Lifestyle and home remedies

By Mayo Clinic Staff

Testicular self-exams may help you find a scrotal mass early, allowing you to get prompt medical care. If you perform this exam regularly, you'll understand what "normal" feels like and be better prepared to detect any abnormality. To do a testicular self-exam, follow these steps:

  • Examine your testicles once a month, especially if you've already had testicular cancer or you have a family history of testicular cancer.
  • Perform the exam after a warm bath or shower. The heat from the water relaxes your scrotum, making it easier for you to check for anything unusual.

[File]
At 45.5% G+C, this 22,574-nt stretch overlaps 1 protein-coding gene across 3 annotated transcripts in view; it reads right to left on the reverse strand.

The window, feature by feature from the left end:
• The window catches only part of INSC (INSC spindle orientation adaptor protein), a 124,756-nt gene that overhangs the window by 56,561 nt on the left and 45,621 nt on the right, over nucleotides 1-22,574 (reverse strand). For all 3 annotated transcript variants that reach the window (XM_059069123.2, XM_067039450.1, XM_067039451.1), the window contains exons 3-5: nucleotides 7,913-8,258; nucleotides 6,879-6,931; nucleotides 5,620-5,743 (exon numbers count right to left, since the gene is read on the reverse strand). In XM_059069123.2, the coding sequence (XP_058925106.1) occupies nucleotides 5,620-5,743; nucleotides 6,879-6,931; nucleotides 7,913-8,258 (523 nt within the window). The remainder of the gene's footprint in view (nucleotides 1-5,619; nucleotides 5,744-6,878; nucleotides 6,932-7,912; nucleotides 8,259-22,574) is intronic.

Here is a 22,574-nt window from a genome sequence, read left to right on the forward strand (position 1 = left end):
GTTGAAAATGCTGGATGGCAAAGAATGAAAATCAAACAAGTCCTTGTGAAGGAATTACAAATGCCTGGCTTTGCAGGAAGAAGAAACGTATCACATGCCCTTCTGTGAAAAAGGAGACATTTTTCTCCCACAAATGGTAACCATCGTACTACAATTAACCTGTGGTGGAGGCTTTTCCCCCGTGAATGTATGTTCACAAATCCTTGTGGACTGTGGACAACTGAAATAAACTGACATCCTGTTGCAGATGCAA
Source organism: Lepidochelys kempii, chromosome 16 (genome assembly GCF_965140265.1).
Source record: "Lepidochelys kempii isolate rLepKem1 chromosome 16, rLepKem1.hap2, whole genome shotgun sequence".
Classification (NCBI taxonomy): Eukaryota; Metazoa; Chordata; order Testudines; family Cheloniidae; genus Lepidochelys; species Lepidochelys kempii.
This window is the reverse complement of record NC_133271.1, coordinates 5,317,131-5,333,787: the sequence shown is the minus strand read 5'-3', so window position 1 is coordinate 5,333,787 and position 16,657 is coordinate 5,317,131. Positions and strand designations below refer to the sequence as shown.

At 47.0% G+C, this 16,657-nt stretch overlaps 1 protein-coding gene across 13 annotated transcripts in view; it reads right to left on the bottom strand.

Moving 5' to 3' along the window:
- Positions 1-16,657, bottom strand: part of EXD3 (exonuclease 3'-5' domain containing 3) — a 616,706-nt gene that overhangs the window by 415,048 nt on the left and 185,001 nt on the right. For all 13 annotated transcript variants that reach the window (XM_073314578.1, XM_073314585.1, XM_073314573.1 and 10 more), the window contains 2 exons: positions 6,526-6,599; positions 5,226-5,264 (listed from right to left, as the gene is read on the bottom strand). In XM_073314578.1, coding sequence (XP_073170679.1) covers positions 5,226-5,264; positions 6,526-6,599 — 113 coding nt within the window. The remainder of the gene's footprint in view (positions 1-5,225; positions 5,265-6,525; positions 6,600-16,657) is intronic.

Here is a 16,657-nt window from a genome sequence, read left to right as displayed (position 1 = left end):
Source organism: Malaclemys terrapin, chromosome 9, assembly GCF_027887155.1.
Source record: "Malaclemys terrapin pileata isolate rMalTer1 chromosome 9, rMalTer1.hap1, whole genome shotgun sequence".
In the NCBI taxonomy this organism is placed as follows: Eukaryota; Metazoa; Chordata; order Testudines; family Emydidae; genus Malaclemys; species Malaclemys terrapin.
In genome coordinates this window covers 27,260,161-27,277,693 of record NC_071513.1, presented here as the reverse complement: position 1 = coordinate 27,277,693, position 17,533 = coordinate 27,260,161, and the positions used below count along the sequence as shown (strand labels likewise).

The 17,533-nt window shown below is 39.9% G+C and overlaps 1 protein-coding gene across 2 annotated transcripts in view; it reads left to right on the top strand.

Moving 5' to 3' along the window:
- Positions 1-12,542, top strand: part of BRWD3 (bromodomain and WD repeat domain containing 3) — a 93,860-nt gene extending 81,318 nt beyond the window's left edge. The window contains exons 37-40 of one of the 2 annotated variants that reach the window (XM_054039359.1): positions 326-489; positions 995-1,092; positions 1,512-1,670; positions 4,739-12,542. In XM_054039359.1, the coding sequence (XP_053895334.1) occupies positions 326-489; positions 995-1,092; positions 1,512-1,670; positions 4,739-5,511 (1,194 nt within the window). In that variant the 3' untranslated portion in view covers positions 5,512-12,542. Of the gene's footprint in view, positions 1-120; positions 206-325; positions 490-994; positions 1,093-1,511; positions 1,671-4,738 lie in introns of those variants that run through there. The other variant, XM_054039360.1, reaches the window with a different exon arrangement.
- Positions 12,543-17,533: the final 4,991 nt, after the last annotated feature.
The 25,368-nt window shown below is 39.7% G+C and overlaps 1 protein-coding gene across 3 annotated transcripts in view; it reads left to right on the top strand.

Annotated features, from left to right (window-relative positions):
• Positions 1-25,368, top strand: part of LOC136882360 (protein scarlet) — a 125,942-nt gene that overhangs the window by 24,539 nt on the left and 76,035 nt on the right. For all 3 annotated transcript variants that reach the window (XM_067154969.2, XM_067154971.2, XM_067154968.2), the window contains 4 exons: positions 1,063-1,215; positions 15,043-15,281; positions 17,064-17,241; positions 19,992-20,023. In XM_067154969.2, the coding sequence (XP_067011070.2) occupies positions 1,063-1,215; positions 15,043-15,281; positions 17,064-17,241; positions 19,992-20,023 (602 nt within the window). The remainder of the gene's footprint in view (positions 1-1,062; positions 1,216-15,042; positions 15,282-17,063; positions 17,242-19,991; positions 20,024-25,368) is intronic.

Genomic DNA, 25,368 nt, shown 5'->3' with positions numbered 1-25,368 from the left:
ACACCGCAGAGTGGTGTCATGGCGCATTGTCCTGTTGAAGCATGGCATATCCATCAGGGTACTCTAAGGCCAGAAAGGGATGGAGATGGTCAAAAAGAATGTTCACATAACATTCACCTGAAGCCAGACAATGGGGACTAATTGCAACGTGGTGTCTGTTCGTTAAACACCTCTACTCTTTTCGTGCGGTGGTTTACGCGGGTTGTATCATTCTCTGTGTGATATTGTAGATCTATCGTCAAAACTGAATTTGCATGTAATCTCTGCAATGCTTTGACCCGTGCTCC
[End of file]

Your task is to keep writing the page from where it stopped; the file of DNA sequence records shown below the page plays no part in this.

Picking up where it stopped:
• Stand in front of a mirror. Look for any swelling on the skin of the scrotum.
  • Cup your scrotum with one hand to see if it feels different from normal.
  • Examine one testicle at a time using both hands. Place the index and middle fingers under the testicle while placing your thumbs on the top.
  • Gently roll the testicle between the thumbs and fingers. Feel for lumps and bumps. The testicles are usually smooth, oval shaped and somewhat firm. It's normal for one testicle to be slightly larger than the other.
  • Feel along the soft, comma-shaped structure that runs above and behind the testicle (epididymis) to check for any swelling.

If you find a lump or other abnormality, call your doctor as soon as possible.

Jul. 14, 2011